Every May, the National Adult and Influenza Immunization Summit (NAIIS) brings together stakeholders from across the country to Atlanta to celebrate the achievements of individuals and organizations that have set out to improve access to adult immunization. Adult immunization rates in the United States are far too low, resulting in thousands of hospitalizations and deaths. Despite these challenges, Mitchel C. Rothholz—chief strategy officer of the American Pharmacists Association and chair of the NAIIS Awards Committee—makes the case that the individuals involved in this area deserve recognition for the passion and strong convictions they bring to landmark immunization efforts.
The Summit Awards and honorees reflect the depth and breadth of excellence in adult immunization. Since 2012, the Summit has honored individuals and organizations working to improve vaccine access and coverage in unique ways. In 2015, the Excellence Award for Influenza Season Campaign was renamed to honor the late Laura Scott, the former executive director of Families Fighting Flu (FFF). As described by FFF, her “tireless hard work, dedication and brilliance enabled its tremendous success. She spent countless hours educating the public and saving thousands of lives.” Scott’s legacy serves as an example to the immunization community, and the awardees embody and continue her work and efforts.
This year’s awardees serve communities from Sacramento to Orlando, from New Orleans to Detroit. They include individuals, public school systems, health departments, pharmacies, and even corporations. Nominees fall under six categories, each of which is evaluated by an expert committee. Rothholz notes that awardees must fulfill the 3 Cs across stakeholders and communities: Collaboration, Coordination, and Communication. For many of these awardees, collaboration is the key to increasing access and coverage for their target populations. For example, the University of Iowa College of Pharmacy, winner of the Laura Scott Outstanding Influenza Season Activities Award, more than doubled the number of vaccinations provided during the 2016-17 season thanks to partnerships and collaboration with university employees, students, area businesses, and the general public.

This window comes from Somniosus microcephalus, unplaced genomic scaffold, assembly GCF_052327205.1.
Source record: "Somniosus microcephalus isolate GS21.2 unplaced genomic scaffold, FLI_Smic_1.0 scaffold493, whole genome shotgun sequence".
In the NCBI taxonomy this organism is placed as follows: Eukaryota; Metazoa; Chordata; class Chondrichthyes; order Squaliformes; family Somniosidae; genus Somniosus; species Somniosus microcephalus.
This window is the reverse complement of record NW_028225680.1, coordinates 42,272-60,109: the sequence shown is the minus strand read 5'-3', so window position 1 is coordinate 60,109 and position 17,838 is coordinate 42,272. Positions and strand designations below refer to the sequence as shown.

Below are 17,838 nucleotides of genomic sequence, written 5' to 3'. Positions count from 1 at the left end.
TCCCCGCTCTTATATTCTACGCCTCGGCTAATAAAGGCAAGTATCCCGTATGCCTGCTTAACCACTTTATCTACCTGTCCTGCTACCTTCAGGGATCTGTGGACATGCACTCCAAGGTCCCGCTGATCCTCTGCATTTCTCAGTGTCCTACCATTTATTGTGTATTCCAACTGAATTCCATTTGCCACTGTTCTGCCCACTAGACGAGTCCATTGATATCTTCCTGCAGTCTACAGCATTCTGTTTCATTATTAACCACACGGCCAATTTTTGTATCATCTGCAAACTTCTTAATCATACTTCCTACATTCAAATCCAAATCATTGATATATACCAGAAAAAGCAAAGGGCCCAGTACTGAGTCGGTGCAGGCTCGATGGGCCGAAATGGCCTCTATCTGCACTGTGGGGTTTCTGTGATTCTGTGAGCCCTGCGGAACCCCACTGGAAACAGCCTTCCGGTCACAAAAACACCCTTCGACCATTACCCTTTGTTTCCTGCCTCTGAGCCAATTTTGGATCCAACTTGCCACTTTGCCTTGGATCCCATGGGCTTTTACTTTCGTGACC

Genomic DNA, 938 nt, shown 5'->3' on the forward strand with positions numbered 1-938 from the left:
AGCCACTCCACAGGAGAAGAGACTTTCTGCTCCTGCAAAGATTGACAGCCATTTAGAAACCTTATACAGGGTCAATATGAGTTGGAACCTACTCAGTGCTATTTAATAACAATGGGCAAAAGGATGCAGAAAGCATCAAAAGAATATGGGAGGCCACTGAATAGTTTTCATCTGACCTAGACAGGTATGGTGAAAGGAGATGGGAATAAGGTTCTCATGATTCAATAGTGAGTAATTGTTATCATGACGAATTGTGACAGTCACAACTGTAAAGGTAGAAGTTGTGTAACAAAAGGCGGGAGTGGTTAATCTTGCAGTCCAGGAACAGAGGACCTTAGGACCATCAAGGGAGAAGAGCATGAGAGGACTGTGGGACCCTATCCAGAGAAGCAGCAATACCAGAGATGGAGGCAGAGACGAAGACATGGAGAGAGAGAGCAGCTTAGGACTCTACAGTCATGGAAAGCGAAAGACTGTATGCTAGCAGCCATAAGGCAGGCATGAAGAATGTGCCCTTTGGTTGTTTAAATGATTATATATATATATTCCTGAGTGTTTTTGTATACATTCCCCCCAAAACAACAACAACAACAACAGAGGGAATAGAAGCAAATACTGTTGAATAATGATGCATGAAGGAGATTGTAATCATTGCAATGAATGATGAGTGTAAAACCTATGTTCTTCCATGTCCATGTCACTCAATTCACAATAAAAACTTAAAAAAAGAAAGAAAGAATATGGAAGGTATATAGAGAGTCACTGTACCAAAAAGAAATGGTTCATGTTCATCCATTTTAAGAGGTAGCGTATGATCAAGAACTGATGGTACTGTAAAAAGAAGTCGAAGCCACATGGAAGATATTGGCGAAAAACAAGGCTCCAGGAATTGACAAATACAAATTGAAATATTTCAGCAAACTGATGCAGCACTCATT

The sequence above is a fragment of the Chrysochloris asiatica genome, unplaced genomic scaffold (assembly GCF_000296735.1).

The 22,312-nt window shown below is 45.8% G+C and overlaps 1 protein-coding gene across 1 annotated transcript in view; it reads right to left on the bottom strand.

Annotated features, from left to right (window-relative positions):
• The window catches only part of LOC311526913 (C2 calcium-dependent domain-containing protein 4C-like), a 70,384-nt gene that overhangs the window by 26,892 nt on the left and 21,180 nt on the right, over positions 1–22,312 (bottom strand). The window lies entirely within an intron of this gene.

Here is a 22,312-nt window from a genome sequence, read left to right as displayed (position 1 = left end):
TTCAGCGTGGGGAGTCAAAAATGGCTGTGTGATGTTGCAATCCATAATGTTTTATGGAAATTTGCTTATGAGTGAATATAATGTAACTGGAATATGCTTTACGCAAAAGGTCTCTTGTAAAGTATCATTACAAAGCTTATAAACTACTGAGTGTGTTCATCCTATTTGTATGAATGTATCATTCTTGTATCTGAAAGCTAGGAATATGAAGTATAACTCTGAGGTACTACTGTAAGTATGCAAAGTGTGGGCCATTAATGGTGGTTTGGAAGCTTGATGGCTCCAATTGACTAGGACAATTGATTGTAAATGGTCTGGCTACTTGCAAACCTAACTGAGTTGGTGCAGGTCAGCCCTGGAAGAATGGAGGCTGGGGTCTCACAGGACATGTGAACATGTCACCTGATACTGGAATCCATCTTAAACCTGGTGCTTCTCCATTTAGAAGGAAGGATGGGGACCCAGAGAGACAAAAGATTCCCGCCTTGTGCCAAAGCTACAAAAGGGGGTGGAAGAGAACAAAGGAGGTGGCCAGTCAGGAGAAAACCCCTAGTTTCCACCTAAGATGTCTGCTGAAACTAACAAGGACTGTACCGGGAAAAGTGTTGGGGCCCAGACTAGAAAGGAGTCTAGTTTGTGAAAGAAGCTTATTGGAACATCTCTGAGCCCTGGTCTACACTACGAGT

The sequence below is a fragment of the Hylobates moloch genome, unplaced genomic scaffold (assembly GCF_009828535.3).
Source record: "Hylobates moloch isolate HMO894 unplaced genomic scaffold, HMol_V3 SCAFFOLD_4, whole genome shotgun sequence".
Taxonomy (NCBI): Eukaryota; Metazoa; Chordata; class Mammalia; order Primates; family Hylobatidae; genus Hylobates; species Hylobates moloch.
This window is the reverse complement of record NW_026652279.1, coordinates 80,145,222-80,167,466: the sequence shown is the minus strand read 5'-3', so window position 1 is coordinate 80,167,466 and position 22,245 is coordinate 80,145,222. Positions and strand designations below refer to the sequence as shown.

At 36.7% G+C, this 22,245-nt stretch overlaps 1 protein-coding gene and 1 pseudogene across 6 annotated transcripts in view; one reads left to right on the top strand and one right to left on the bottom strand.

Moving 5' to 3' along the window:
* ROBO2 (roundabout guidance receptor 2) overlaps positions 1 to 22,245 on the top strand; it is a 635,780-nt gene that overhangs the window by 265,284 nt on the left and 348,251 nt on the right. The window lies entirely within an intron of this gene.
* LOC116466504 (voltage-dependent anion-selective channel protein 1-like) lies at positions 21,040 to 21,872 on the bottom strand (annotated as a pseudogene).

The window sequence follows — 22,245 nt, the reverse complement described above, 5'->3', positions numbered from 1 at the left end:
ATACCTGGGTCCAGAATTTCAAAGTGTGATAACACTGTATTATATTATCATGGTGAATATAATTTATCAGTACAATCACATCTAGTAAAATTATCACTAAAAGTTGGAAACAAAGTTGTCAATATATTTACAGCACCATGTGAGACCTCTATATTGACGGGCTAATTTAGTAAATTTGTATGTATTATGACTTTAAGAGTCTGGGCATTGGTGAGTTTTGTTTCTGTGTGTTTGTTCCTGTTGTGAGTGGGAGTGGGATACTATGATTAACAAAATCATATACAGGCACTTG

The achievements of the awardees are not just limited to the communities they serve; they also inspire other providers and communities to take their own approach to increasing adult vaccine access and coverage. According to Rothholz, the awards booklet highlighting winners’ achievements is then disseminated to Summit stakeholders and policymakers such as the CDC. This information-sharing reinforces the key role that collaboration plays, especially between the public and private sector. Awardees and Honorable Mentions also present their work, which sparks follow-up conversations between honorees and attendees that further spread the successes and new ideas.
All the awardees demonstrate impact, collaboration, originality, and opportunities. Rothholz notes that innovation is a constant theme among awardees, helping communities find solutions to lack of access and ensuring people get the coverage and treatment they need. The awards may only be announced once a year, but the honorees work tirelessly year-round to improve healthcare for all.